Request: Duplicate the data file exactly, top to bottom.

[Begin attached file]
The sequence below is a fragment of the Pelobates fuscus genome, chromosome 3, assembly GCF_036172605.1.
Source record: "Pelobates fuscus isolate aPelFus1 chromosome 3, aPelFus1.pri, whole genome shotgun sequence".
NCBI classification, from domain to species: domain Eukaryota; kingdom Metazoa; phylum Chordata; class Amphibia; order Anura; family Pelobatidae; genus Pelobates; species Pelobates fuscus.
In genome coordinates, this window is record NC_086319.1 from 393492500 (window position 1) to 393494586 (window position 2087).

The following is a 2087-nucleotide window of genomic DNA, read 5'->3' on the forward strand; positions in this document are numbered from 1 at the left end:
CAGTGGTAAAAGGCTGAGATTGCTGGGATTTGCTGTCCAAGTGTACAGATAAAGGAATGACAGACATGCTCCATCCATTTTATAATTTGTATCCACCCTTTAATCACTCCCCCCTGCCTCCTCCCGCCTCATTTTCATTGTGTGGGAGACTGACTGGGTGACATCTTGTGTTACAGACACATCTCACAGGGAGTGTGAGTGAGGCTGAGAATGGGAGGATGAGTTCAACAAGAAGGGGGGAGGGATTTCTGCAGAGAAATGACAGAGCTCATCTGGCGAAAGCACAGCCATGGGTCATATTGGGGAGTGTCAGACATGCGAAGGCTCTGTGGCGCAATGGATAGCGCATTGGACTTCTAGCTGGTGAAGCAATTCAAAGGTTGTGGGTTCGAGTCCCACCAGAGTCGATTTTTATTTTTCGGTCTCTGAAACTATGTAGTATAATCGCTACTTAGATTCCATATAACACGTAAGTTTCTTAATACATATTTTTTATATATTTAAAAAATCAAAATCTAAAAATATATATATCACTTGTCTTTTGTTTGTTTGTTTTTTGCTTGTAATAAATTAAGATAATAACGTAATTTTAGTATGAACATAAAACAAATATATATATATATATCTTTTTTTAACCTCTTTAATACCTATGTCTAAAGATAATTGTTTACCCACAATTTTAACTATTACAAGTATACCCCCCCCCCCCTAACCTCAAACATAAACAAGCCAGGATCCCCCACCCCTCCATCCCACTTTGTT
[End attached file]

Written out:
The sequence below is a fragment of the Pelobates fuscus genome, chromosome 3, assembly GCF_036172605.1.
Source record: "Pelobates fuscus isolate aPelFus1 chromosome 3, aPelFus1.pri, whole genome shotgun sequence".
NCBI classification, from domain to species: domain Eukaryota; kingdom Metazoa; phylum Chordata; class Amphibia; order Anura; family Pelobatidae; genus Pelobates; species Pelobates fuscus.
In genome coordinates, this window is record NC_086319.1 from 393492500 (window position 1) to 393494586 (window position 2087).

The following is a 2087-nucleotide window of genomic DNA, read 5'->3' on the forward strand; positions in this document are numbered from 1 at the left end:
CAGTGGTAAAAGGCTGAGATTGCTGGGATTTGCTGTCCAAGTGTACAGATAAAGGAATGACAGACATGCTCCATCCATTTTATAATTTGTATCCACCCTTTAATCACTCCCCCCTGCCTCCTCCCGCCTCATTTTCATTGTGTGGGAGACTGACTGGGTGACATCTTGTGTTACAGACACATCTCACAGGGAGTGTGAGTGAGGCTGAGAATGGGAGGATGAGTTCAACAAGAAGGGGGGAGGGATTTCTGCAGAGAAATGACAGAGCTCATCTGGCGAAAGCACAGCCATGGGTCATATTGGGGAGTGTCAGACATGCGAAGGCTCTGTGGCGCAATGGATAGCGCATTGGACTTCTAGCTGGTGAAGCAATTCAAAGGTTGTGGGTTCGAGTCCCACCAGAGTCGATTTTTATTTTTCGGTCTCTGAAACTATGTAGTATAATCGCTACTTAGATTCCATATAACACGTAAGTTTCTTAATACATATTTTTTATATATTTAAAAAATCAAAATCTAAAAATATATATATCACTTGTCTTTTGTTTGTTTGTTTTTTGCTTGTAATAAATTAAGATAATAACGTAATTTTAGTATGAACATAAAACAAATATATATATATATATCTTTTTTTAACCTCTTTAATACCTATGTCTAAAGATAATTGTTTACCCACAATTTTAACTATTACAAGTATACCCCCCCCCCCCTAACCTCAAACATAAACAAGCCAGGATCCCCCACCCCTCCATCCCACTTTGTT